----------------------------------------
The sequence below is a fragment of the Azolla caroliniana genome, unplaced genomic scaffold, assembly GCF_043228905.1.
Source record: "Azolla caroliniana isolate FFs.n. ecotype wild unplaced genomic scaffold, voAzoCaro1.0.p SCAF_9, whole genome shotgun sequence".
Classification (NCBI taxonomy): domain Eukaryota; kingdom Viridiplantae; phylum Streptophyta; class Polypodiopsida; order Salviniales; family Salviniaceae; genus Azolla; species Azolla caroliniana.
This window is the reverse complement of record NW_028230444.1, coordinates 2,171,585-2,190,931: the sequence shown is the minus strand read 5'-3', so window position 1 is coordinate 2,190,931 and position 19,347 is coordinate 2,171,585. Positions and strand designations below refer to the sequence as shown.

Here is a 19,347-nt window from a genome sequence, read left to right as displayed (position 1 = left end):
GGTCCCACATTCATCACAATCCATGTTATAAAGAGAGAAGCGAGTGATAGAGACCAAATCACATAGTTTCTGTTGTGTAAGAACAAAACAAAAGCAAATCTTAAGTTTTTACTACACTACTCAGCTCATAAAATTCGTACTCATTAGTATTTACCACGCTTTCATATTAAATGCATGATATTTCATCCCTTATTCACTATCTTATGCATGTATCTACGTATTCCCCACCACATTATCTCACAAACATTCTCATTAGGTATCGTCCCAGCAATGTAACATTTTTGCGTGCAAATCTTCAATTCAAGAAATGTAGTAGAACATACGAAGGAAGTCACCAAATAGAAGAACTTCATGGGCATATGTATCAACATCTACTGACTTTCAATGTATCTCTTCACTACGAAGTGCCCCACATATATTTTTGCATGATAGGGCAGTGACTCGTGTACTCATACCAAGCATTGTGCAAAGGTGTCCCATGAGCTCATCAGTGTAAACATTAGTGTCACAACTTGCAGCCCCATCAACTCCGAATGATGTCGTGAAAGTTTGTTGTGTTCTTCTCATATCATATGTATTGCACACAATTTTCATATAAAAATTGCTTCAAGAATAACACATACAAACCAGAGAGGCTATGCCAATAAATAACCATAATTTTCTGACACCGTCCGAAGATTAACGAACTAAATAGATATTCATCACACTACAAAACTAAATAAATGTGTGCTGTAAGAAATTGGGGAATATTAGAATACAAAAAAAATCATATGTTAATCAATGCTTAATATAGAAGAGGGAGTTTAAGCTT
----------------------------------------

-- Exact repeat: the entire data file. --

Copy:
The sequence below is a fragment of the Azolla caroliniana genome, unplaced genomic scaffold, assembly GCF_043228905.1.
Source record: "Azolla caroliniana isolate FFs.n. ecotype wild unplaced genomic scaffold, voAzoCaro1.0.p SCAF_9, whole genome shotgun sequence".
Classification (NCBI taxonomy): domain Eukaryota; kingdom Viridiplantae; phylum Streptophyta; class Polypodiopsida; order Salviniales; family Salviniaceae; genus Azolla; species Azolla caroliniana.
This window is the reverse complement of record NW_028230444.1, coordinates 2,171,585-2,190,931: the sequence shown is the minus strand read 5'-3', so window position 1 is coordinate 2,190,931 and position 19,347 is coordinate 2,171,585. Positions and strand designations below refer to the sequence as shown.

Here is a 19,347-nt window from a genome sequence, read left to right as displayed (position 1 = left end):
GGTCCCACATTCATCACAATCCATGTTATAAAGAGAGAAGCGAGTGATAGAGACCAAATCACATAGTTTCTGTTGTGTAAGAACAAAACAAAAGCAAATCTTAAGTTTTTACTACACTACTCAGCTCATAAAATTCGTACTCATTAGTATTTACCACGCTTTCATATTAAATGCATGATATTTCATCCCTTATTCACTATCTTATGCATGTATCTACGTATTCCCCACCACATTATCTCACAAACATTCTCATTAGGTATCGTCCCAGCAATGTAACATTTTTGCGTGCAAATCTTCAATTCAAGAAATGTAGTAGAACATACGAAGGAAGTCACCAAATAGAAGAACTTCATGGGCATATGTATCAACATCTACTGACTTTCAATGTATCTCTTCACTACGAAGTGCCCCACATATATTTTTGCATGATAGGGCAGTGACTCGTGTACTCATACCAAGCATTGTGCAAAGGTGTCCCATGAGCTCATCAGTGTAAACATTAGTGTCACAACTTGCAGCCCCATCAACTCCGAATGATGTCGTGAAAGTTTGTTGTGTTCTTCTCATATCATATGTATTGCACACAATTTTCATATAAAAATTGCTTCAAGAATAACACATACAAACCAGAGAGGCTATGCCAATAAATAACCATAATTTTCTGACACCGTCCGAAGATTAACGAACTAAATAGATATTCATCACACTACAAAACTAAATAAATGTGTGCTGTAAGAAATTGGGGAATATTAGAATACAAAAAAAATCATATGTTAATCAATGCTTAATATAGAAGAGGGAGTTTAAGCTT